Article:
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Sunday, March 31, 2013

Hermit Crab Nightmare: My First Surface Moult


I suppose I should admit something to those of you who don't know: I have hermit crabs. Now, I don't think I would ever recommend hermit crabs as pets because they're quite high-maintenance and stressful exotic animals to keep (albeit, my little guys have brought a unique joy to my life). One of the very stressful aspects of owning a hermit crab is the process of moulting.

In order to get bigger, all crustaceans have to shed their hard exoskeleton in a process called moulting. It's a stressful period for a crustacean due to hormones, lack of food, and the vulnerability of having a temporarily soft exoskeleton. A hermit crab that is preparing to moult will dig itself underground where it is a lot less susceptible to harm. However, hermit crabs - who are usually social animals by nature - have a reputation for digging up other moulting crabs to steal their shell or cannibalize them.

I've had this happen to me once in the past; one of my first hermit crabs was ripped to shreds because another crab wanted her shell. I've since had at least 8 successful moults and very healthy crabs, but I've always been paranoid that it would happen again. It did.


This is my hermit crab, Ghost (aka Baby Jesus), after being dug up and ripped out of her shell just as she was preparing to moult. When I first found her she was lying limp and naked in the soil. The culprit, Berri, was sizing up the shell she had stolen. To deal with the situation, I removed Berri from the tank and placed the stolen shell close to Ghost. I hoped she would crawl back into her shell, but she would only move and squirm if I had my hands inside the tank. It seemed as though she couldn't move the legs on one side of her body. I was afraid she was in really rough shape because of the attack.

An hour later she still hadn't gotten back in her old shell, so I placed her in a smaller emergency tank where she would be safe from danger. She wasn't moving that much and I was afraid I would lose her overnight.

I woke up in the morning and checked on her right away. It didn't look good; her body had gone completely limp except some movement in her exposed abdomen. To me, it looked as though she was writhing in pain. I had to leave to go to work, but I thought about poor Ghost all day. I dreaded going home to check on her. I was terrified I'd find her dead.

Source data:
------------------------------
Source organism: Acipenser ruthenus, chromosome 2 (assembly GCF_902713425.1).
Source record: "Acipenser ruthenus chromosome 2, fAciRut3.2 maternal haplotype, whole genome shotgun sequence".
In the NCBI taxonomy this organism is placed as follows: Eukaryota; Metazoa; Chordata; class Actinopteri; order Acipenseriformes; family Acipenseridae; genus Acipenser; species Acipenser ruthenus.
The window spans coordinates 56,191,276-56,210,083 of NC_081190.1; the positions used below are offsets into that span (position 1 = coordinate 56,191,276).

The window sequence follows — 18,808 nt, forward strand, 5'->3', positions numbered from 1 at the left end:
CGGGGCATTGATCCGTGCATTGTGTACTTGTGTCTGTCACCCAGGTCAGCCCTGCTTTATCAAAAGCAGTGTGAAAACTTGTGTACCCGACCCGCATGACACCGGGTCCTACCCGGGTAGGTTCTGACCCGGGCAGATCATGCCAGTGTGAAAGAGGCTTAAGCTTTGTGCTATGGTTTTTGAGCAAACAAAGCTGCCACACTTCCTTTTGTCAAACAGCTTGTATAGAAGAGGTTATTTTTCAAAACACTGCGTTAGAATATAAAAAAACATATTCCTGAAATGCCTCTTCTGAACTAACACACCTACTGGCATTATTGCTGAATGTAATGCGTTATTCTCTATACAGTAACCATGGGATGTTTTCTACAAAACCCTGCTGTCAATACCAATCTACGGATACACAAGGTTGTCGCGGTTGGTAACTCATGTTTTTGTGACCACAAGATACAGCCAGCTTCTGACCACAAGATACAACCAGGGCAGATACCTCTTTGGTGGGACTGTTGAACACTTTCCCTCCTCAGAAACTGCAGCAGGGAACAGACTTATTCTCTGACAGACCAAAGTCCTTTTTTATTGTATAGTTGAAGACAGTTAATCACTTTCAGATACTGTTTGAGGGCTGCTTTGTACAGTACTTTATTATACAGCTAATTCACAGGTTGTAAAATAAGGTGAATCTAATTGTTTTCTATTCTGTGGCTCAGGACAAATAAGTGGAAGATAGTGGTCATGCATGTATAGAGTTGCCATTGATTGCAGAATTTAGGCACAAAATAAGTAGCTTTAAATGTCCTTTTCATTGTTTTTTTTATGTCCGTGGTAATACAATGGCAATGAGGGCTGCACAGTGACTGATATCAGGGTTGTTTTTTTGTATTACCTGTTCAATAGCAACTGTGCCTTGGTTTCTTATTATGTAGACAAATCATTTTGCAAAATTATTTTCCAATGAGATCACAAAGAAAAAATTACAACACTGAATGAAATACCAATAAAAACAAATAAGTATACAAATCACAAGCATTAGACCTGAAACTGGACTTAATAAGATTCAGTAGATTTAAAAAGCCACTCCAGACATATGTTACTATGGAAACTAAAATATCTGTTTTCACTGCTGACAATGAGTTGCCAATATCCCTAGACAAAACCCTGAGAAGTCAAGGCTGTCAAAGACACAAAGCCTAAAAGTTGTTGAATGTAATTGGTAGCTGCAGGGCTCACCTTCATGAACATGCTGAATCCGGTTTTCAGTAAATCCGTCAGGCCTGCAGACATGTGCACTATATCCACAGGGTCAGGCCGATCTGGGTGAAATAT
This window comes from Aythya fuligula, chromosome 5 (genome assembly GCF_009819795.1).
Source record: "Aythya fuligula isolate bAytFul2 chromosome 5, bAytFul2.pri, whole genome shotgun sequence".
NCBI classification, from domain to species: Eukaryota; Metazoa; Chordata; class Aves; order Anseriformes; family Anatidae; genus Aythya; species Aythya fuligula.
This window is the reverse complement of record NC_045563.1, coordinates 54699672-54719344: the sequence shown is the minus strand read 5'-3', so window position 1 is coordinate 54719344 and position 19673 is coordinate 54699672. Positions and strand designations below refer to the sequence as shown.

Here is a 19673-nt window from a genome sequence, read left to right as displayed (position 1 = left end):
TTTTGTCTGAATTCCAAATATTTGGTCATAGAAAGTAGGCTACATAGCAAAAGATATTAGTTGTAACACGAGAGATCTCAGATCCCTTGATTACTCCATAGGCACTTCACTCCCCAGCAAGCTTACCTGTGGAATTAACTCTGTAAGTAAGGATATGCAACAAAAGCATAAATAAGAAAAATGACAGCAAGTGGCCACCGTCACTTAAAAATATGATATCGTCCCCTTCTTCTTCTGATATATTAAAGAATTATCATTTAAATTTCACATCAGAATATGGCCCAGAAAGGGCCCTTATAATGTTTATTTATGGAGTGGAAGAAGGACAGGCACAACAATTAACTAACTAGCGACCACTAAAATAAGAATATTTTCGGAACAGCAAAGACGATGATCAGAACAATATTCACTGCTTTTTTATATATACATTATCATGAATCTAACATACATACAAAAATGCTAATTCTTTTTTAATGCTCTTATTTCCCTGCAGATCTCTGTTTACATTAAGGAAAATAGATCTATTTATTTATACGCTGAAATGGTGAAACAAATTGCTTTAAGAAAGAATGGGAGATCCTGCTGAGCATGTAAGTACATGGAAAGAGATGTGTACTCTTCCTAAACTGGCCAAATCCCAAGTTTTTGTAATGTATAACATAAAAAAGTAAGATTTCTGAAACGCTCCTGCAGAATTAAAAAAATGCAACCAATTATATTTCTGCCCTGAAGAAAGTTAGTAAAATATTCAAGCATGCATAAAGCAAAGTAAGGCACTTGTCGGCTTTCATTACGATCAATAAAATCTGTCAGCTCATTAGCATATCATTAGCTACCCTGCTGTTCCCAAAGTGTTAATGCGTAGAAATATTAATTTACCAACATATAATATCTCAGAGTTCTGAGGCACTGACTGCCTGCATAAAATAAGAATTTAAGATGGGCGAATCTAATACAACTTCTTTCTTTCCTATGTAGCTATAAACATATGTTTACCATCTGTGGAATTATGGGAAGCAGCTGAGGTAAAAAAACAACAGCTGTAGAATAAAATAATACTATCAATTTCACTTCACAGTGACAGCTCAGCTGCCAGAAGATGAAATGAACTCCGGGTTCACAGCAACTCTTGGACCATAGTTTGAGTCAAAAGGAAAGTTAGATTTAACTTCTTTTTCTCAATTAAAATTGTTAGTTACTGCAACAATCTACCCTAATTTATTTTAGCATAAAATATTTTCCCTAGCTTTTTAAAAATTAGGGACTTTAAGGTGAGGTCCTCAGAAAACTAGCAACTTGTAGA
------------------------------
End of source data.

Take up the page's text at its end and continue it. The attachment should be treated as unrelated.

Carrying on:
Instead, I found this when I came home:


That, my friends, is the pink and fragile body of a moulted hermit crab. She was moulting all along! That explains why she looked limp and dead earlier in the day. However, I noticed she had some issues with her legs: her old exoskeleton was still attached to her body on her big pincher and on one of her legs. Interestingly, these complications were on the same side of her body that she couldn't move earlier: likely a result of the attack. She wasn't out of trouble yet, since this added to the stress of her moult and likely meant she'd end up losing those legs.


I left Ghost to rest for several days, disturbing her only once in the morning and at night when I'd mist the tank with water. As expected, she lost her large pincher. However, she did manage to get the exoskeleton off her leg, which prevented her from losing it.

I'm happy to say that she's fortunately made a full recovery. Without her large pincher she's got a higher risk of being hurt by other crabs, but I'd rather not isolate her and instead will keep a close eye on things. So far she's doing great: her appetite has come back and she doesn't seem to be bothered by the other crabs. Fortunately, her claw will grow back as she moults, so this will just be an awkward phase for her.


I'm so glad how this all turned out. It could have been much, much worse, but I think my care and patience made the best of a bad situation. To thank Ghost for surviving I fed her a treat of egg yolks and eggshells. She's a little fighter and I'm so thankful for it.